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How to Patch an Ebuild


ChromeOS uses a package management system from Gentoo Linux called Portage.

Sometimes, an upstream package does not quite serve our specific needs. When that is the case, you can patch the package in order to bend it to your will.

Variables used in this document

Testing Blah
$REPO_BASE The path to your chromiumos checkout.
$BOARD The board for which you are building, such as grunt or octopus.
$CATEGORY The category of your Gentoo package, such as chromeos-base or dev-python.
$PKG The name of your Gentoo package, such as autotest or protobuf-python.
$REV The revision number of your Gentoo package.
$EBUILD_DIR $REPO_BASE/src/third_party/chromiumos-overlay/$CATEGORY/$PKG/
$PATCH_NAME The basename of your patch, such as foobar.patch


1. Unpack a local copy of the ebuild

In order to modify the ebuild, you need to unpack a local copy. This is easy.

Create a local copy in /build/$BOARD/tmp/portage/$CATEGORY/$PKG(-$REV)/work/$PKG(-$REV):

$ ebuild-$BOARD $(equery which $CATEGORY/$PKG) unpack

Move that local copy somewhere that it won’t get clobbered:

$ cp /build/$BOARD/tmp/portage/$CATEGORY/$PKG(-$REV)/work/$PKG(-$REV) /tmp/my_cool_pkg/ -R

Initialize a git repo in your local copy, so that you can diff it later:

$ cd /tmp/my_cool_pkg/
$ git init
$ git add *
$ git commit -m “Initial commit”

2. Make some changes and create a patch

You can modify the files in /tmp/my_cool_pkg as you please.

When you’re ready to give your change a try, it’s time to create a patch file. Conveniently, patch files look exactly like git diffs. (That is why we ran git init above).

$ git diff | tee /tmp/$PATCH_NAME

3. Include your patch in the ebuild

Create the directory $EBUILD_FILE/files/. Your ebuild knows that directory as ${FILESDIR}. Your patch file should go in there.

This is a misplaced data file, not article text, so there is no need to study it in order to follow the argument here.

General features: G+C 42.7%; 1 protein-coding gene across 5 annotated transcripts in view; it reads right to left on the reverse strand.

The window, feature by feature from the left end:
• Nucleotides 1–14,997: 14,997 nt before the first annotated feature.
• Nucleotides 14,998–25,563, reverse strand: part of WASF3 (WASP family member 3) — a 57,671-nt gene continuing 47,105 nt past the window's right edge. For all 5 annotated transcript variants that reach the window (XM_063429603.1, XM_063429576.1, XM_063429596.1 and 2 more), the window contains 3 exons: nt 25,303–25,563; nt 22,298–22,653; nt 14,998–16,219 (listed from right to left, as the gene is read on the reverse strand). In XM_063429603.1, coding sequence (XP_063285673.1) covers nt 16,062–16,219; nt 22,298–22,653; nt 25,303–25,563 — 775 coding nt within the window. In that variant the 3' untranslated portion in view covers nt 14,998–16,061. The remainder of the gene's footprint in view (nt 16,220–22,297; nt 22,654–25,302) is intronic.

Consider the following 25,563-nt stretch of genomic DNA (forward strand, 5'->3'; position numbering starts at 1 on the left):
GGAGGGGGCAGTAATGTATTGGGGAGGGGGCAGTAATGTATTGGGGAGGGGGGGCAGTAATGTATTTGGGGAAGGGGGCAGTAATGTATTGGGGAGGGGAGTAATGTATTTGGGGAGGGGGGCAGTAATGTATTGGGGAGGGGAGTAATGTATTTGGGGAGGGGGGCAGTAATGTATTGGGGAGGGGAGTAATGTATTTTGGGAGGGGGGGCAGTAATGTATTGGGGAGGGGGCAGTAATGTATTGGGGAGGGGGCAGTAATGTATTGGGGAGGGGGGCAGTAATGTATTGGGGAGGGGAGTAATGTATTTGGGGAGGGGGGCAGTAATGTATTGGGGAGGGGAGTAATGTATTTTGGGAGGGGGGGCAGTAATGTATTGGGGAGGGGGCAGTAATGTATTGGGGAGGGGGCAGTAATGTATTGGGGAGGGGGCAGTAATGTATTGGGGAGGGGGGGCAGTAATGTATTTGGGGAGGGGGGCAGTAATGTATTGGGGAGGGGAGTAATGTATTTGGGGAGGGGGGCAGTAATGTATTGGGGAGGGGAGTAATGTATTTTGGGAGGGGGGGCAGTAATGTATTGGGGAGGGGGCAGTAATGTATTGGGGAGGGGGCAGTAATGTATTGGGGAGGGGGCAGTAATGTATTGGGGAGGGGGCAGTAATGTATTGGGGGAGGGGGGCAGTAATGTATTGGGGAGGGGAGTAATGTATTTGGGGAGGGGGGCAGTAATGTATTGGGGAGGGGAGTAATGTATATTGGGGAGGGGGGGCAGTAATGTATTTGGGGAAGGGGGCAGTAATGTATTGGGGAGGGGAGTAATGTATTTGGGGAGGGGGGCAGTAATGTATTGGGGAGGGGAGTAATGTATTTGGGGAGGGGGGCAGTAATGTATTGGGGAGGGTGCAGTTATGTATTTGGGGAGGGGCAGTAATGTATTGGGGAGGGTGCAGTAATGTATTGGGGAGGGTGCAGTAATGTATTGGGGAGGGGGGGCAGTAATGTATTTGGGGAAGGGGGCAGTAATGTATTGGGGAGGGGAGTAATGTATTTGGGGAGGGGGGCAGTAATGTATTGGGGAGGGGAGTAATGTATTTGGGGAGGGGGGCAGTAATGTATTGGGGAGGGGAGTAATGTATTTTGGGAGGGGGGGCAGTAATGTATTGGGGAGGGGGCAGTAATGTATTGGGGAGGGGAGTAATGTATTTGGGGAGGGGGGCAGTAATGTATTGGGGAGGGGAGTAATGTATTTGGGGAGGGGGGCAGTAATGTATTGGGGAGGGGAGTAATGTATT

$ mkdir $EBUILD_DIR/files

If the ebuild is EAPI 6 or higher and calls a default src_prepare() function, then src_prepare() will automatically apply every patch file declared in an array named PATCHES. If that describes your situation, then declare an array called PATCHES before any functions are declared:


Otherwise—which is to say, if your ebuild is EAPI 5 or lower, or it does not call a default src_prepare() function—then you will need to manually apply your patch:

  1. Inherit eutils. If the package already inherits some eclasses, add eutils to that list (example: inherit cros-workon linux-info eutils). If the package does not yet inherit any eclasses, then add the following line at the beginning of the ebuild, after initial comments:
inherit eutils
  1. At the beginning of the src_prepare() step, add the following line:

4. Test your change


If your patch worked, goto step 5. Else, goto step 2.

5. Comment your patch, uprev it, and commit it

You can add comments at the start of your patch by prefixing them with octothorpes (#). Do that.

You will need to uprev the package. If the ebuild already has a basename like $PKG-r1.ebuild, just increment the number after the r. If there is no -r#, then create a symlink to the original ebuild:

ln -s $PKG.ebuild $PKG-r1.ebuild

Then rejoice, for your patch is ready for the CQ.